Her mouth was already open to demand what he meant when she got control. Better not to ask. “Thank you for your courtesy.”
“You bet, ma’am.”
He turned back to the pool table and made a poor break, failing to sink a ball. After that when she noticed his glance he hastily averted his eyes. The bartender refilled her coffee.
“Don’t mind Bart,” she said. “Thinks he’s a stud hoss, see. I set him straight. He didn’t even want to be messin’ with you when Gray got here. And Gray’s pulling in right now.”
Gray. If the word Kanorado had set her pulse fluttering, that one word was a sledgehammer to the heart. Gray, pulling in right now. She felt she couldn’t breathe. Couldn’t move. Couldn’t touch the salad if she was starving.
The front door opened. A man walked through. In her stunned state his big-hatted silhouette filled the doorway. He came straight through the crowd, a few nods left and right, partially raised hand here and there. Gray Western hat she noticed inanely, hence Gray? Crisp clean denim cowboy shirt, tan whipcord pants. His fancy boots had the same exotic reptile-skin banding and rich chocolate color as her own. Of course they did. She had purchased hers because — the thought blew away.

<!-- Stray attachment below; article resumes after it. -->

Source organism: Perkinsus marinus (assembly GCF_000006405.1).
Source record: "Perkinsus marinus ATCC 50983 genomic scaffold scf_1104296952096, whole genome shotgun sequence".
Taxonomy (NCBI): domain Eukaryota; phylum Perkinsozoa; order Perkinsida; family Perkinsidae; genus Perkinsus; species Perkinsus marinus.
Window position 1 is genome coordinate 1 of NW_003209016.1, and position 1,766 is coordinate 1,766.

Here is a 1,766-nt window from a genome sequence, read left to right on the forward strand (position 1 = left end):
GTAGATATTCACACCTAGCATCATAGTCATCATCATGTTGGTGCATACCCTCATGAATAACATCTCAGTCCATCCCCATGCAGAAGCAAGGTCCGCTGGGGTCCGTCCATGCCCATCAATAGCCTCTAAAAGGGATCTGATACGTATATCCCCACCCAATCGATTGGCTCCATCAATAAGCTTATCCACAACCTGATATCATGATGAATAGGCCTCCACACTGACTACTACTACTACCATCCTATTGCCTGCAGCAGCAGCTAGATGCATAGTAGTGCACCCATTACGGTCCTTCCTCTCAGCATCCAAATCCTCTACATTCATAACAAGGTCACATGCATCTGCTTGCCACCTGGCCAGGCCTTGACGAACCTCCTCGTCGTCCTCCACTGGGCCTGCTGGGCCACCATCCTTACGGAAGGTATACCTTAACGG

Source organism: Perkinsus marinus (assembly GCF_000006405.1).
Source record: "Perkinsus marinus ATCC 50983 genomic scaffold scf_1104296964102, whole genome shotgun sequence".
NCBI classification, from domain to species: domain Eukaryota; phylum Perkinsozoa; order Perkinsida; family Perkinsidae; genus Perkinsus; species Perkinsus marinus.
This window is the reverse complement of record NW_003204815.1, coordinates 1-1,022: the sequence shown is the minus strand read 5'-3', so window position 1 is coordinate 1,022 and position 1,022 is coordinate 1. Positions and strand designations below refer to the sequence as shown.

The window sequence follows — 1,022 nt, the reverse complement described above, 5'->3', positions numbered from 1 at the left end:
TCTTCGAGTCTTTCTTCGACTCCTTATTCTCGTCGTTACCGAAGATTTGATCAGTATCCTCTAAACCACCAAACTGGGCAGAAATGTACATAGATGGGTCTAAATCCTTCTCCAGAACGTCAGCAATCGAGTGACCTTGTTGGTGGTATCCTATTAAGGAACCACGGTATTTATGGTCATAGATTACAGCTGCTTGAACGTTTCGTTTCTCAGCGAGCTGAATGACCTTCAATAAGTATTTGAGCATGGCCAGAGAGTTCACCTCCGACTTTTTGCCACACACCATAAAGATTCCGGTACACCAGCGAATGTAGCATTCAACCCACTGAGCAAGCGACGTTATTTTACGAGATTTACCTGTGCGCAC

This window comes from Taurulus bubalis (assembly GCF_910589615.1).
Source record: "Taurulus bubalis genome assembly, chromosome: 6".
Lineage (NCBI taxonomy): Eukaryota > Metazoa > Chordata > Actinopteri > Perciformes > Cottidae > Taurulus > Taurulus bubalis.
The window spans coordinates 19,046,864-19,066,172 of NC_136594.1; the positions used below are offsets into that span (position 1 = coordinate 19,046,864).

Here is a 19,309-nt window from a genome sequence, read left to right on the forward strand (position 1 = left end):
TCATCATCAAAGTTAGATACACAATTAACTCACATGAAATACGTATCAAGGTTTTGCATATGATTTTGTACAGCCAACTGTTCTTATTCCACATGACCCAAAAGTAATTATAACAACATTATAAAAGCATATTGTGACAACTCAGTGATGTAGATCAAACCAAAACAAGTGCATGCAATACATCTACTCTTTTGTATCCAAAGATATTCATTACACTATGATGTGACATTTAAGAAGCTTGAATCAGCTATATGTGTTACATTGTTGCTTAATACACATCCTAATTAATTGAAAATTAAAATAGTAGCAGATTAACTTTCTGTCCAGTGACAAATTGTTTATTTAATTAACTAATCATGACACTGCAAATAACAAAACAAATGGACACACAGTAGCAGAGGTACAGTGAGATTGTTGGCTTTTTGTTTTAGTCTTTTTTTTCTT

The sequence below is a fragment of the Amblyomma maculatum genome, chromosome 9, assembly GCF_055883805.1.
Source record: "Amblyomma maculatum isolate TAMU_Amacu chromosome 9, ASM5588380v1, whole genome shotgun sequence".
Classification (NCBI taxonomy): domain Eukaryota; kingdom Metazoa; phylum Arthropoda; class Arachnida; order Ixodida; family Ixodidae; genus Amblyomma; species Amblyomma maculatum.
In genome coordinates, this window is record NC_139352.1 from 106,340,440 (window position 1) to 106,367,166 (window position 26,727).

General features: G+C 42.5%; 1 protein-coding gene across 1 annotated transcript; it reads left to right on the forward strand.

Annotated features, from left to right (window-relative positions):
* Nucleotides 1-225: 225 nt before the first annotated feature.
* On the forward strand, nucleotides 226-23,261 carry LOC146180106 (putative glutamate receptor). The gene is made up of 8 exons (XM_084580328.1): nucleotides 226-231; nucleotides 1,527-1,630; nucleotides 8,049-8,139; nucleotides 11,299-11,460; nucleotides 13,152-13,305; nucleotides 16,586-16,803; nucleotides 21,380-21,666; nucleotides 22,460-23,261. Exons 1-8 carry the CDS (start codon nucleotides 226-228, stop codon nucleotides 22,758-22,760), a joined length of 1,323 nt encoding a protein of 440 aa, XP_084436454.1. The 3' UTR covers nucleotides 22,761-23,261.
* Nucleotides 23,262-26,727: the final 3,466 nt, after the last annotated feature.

The big man nodded as he passed the pool table. “Bart.” His voice was deep, almost a growl. She felt faint. He stopped in front of her and gazed down with dark eyes that seemed to smolder. If Bart was a bull this was a bear of a man, looming over her with a broad face like something cast out of brown metal.
He seemed to instantly sense her intimidation and hunkered in front of her to bring their eyes level. When he spoke his voice had gone soft. “I knew you’d get here if you could,” he said. “Welcome to Kanorado, my love.”
The last two words evoked a hot gust of nameless emotion. She rose out of the chair as if levitating. He rose with her, smiling down from what seemed a great height.
“Gray?” Her voice sounded to her like a dismal croak.
His smile softened his face to match his changed voice. He held out his big right hand. She took it with her right, without thinking. Even flinching from reawakened neck pain, she noted how warm and large his fingers were. She’d tried to control the flinch but his eyes narrowed and his smile went away.
“A-huh!” he said. “Thought maybe so.” Then he was beside her, turning her, thick right arm falling naturally around her waist as he steered her toward the back door. “We have to get out of here, now!” His voice a growl again, low and urgent.